Recently, various thematic sources have published several messages indicating the announcement / release of new graphics solutions of NVIDIA already at the March industry events GDC (Game Developers Conference) and GTC ( GPU Technology Conference). However, the new data indicates that we will not see any new GPUs from NVIDIA before July or even August of this year.
Immediately we will clarify that under the new GPU, in this case we mean the Turing miner GPUs (which may eventually turn out to be gaming ) and consumer (game) Ampere. Earlier rumors indicated that the first will be used in graphics accelerators specially designed for the production of crypto currency, while the latter will form the basis for a new generation of GeForce video cards that will replace the current Pascal. It was suggested that this NVIDIA wants to divide the market of video cards into consumer and miner's, thereby solving the problem of shortage and increasing the prices for new cards. Now to the point.
Tom's Hardware Guide, referring to industry sources, writes that initially NVIDIA partners had to start developing graphics cards based on the Turing generation of graphics solutions right now, but as a result, the terms were moved to May. The launch of mass production of new video cards is now scheduled for mid-June, and the announcement is expected in July, and even August. Allegedly, NVIDIA has no reason to hurry with the withdrawal of new models, the current Pascal generation video cards are sold well, and AMD is not capable of giving a worthy rebuff (in the top segment so accurately).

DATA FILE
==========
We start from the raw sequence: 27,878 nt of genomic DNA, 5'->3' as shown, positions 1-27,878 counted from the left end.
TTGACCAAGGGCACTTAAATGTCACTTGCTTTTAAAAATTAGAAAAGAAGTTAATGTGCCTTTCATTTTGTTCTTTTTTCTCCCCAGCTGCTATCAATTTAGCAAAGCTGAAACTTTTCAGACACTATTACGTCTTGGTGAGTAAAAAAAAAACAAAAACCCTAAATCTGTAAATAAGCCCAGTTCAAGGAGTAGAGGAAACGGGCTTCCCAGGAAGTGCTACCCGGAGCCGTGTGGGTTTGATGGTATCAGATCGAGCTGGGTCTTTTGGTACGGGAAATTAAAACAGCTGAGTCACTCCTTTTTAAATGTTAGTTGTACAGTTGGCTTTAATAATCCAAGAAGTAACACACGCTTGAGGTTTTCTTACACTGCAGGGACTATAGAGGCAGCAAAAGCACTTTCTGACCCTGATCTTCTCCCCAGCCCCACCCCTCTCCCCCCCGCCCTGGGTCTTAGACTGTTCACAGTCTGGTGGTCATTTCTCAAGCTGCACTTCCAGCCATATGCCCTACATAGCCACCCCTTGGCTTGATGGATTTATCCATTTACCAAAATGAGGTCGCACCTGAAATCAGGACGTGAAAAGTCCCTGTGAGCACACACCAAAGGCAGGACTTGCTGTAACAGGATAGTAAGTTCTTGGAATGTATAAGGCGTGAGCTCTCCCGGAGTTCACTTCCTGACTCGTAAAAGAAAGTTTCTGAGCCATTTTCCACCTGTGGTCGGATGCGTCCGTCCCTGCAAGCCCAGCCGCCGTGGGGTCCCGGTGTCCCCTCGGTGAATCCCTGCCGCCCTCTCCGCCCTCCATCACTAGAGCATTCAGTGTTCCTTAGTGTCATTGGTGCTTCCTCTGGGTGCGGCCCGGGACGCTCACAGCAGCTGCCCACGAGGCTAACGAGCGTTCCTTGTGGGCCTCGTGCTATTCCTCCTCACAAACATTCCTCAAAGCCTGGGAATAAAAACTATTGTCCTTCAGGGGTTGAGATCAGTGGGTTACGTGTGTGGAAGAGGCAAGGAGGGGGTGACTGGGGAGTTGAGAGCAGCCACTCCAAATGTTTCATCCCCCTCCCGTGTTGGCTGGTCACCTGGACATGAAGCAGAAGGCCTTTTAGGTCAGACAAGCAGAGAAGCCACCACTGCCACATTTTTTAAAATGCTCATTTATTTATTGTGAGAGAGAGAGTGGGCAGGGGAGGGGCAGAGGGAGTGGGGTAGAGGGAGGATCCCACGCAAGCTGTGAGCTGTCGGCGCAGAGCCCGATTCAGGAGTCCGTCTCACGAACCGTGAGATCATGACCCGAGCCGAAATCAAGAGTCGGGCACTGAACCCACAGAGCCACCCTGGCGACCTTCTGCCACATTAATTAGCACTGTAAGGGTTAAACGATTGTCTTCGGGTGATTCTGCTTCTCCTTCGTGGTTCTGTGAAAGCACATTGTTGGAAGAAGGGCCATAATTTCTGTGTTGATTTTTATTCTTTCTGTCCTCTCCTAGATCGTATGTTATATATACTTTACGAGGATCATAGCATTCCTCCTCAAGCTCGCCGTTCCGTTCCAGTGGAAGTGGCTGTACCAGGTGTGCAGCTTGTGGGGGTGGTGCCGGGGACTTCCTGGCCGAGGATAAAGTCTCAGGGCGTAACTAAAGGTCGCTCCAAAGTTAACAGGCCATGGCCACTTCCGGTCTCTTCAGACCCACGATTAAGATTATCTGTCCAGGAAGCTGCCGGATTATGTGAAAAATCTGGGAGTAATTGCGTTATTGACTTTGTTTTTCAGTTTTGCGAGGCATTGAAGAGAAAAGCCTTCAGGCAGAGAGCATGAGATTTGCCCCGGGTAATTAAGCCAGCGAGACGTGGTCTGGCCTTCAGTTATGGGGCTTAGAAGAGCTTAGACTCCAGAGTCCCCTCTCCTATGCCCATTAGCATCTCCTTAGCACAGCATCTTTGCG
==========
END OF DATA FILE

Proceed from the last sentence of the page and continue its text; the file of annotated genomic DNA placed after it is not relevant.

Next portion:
The source also claims that NVIDIA decided to slow down with the conclusion of the next generation architecture Ampere in the consumer segment, confining ourselves to the professional segment where the Volta architecture is now used. The latter will finally move to the consumer segment. This will allow the chip maker to make the most of the Volta's architecture, leaving it for another generation in the consumer segment. Initially, it was believed that in the consumer segment, NVIDIA would skip the Volta architecture and immediately release adapters on the next-generation Ampere architecture.
Source: Tom's Hardware